But it's reality and we're living it. And it's been a struggle for many. A struggle which I personally don't think I can even do justice to.
The job losses. The economic devastation. The canceled weddings and graduations. And, of course, the human toll—the many who have suffered from COVID-19 and those who have lost their lives or loved ones to it.
But just like those difficult times of past—the wars, the bombings, the Depression—there is also some good to come out of this time.
As I think back on this year, I can't help acknowledging how incredibly fortunate I have been. I have a job. I have a young family that is healthy and full of life, and happiness. And we have close friends and family members who we can rely upon.
And likely because I have all of those things, I have not suffered nearly as much as others.
It seems like heresy to say, and I do feel a bit guilty saying it, but this year has allowed me a chance to step back, and in the midst of all the chaos, to actually enjoy it.
I've enjoyed the slower pace of life. I've enjoyed getting to know my kids better—including one little guy who was born in quarantine. I've enjoyed not being 'overscheduled.' I've enjoyed eating breakfast and dinner every day with my family. And I've enjoyed the small, “socially distanced” get-togethers with our neighborhood friends.
While many sports, vacations, and holidays have looked a lot different this year—or have been canceled altogether—they've been replaced by games of Scrabble, evenings at the fire pit, or just sitting around watching movies together. And for that, I'm thankful.
Of course, it hasn’t been without struggle. And throughout this time different members of our small community of family and friends have suffered—from the stress of homeschool and the disappointment of missed graduations or holidays to loneliness, sickness, and job loss. But the point of the community—the mutual support—has shone through this year. It’s been palpable. And it feels good.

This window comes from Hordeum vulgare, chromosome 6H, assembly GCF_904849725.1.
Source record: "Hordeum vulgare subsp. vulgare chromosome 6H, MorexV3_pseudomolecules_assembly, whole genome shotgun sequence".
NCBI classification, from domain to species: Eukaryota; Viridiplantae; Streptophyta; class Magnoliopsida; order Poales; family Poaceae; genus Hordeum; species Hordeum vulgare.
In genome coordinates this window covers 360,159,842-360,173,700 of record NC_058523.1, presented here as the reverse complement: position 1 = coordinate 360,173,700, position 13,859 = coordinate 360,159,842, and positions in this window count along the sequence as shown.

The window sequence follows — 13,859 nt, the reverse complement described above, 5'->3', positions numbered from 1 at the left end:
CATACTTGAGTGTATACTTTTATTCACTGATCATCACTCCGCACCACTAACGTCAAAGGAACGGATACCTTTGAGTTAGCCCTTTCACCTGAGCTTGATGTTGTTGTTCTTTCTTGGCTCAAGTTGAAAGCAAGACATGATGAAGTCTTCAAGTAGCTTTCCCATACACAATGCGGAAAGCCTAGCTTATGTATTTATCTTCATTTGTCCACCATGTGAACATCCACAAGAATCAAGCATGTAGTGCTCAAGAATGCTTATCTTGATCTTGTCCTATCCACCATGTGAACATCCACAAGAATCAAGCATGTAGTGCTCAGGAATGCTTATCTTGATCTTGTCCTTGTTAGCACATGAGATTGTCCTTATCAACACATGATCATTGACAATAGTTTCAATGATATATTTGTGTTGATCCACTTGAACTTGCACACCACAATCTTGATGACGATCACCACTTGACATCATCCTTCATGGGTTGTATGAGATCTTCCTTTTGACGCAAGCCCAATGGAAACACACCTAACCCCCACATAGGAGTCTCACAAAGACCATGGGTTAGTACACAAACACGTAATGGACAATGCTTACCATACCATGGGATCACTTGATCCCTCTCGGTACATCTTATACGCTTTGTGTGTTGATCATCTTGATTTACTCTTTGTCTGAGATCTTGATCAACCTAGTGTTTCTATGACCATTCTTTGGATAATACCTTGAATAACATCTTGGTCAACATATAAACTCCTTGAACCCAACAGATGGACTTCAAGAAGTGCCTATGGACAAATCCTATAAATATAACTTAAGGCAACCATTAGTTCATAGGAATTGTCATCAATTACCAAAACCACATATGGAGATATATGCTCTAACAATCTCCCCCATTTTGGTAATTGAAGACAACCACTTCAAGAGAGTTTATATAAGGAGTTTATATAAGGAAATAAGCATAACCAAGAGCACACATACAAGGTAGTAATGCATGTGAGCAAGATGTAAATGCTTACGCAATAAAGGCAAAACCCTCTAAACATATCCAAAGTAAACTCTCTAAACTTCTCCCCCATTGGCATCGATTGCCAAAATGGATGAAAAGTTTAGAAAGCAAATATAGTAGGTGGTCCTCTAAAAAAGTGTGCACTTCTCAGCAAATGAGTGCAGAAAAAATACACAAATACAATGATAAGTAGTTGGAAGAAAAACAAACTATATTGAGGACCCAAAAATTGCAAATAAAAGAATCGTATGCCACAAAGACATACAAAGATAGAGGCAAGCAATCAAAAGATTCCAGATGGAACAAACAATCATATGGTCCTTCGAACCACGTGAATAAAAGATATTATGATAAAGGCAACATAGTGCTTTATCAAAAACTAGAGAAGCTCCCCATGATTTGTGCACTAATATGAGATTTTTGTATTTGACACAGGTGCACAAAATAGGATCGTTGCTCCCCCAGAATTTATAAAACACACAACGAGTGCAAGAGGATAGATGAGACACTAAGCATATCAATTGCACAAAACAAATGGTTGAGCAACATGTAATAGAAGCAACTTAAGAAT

As we move toward an end to this very strange time, I’ve begun to understand why those soldiers missed those battlefields, and how so many had such fond memories of what were otherwise trying times like the Blitz and the Great Depression.
I'm self-aware enough to realize that my circumstances have placed me in an extraordinarily privileged position and that others have suffered infinitely more than I have.
But even with all the hardship that’s been faced by so many this year, there is also some good that is coming from this time. And someday, I hope that you and I will be able to look back on this moment in time and appreciate those silver linings.
*It is worth noting that the idea of British “Blitz Spirit” has been called a myth by some in modern times who see it as more a reflection of successful propaganda campaigns at the time to keep morale high. I don’t know the true answer here but I’d guess it lies somewhere in between truth and myth.
Some more thoughts on community… specifically, THIS community:
I want to thank you for being a part of this community called Intentional Wisdom.
One of the things I try to do here is provide some perspective, along with an occasional history lesson, to remind you (and myself) that there are reasons to be optimistic about this world.
One of the most rewarding parts of this project for me has been the emails that I receive back from you all each week. So many of you email or text me to let me know how that week's particular article resonated with you and to share your own story or personal perspective. I appreciate those and I hope you keep sending them.
I also wonder how I can get out of the way and let you all interact with one another. Sometimes I feel guilty for being the only one to read what are often extremely insightful comments or points of view (sometimes even taking me to task for my explanation of things like the Second Law of Thermodynamics—hey, I’m no physicist, okay?). One idea, if you’d like to, would be to post comments on the articles themselves. You can do that by clicking on the comment icon on the email which should send you to the right place (see below).
Also, just a quick update… this community is growing! It’s now 124-strong and seems to keep growing every week by word of mouth—so thank you for spreading the word. Please continue to share this with friends and family or whoever you think might benefit from a weekly dose of motivation, inspiration, and perspective.
I appreciate you being a part of this community and I hope today’s article reminds you of why community is so important. Have a great week. - Greg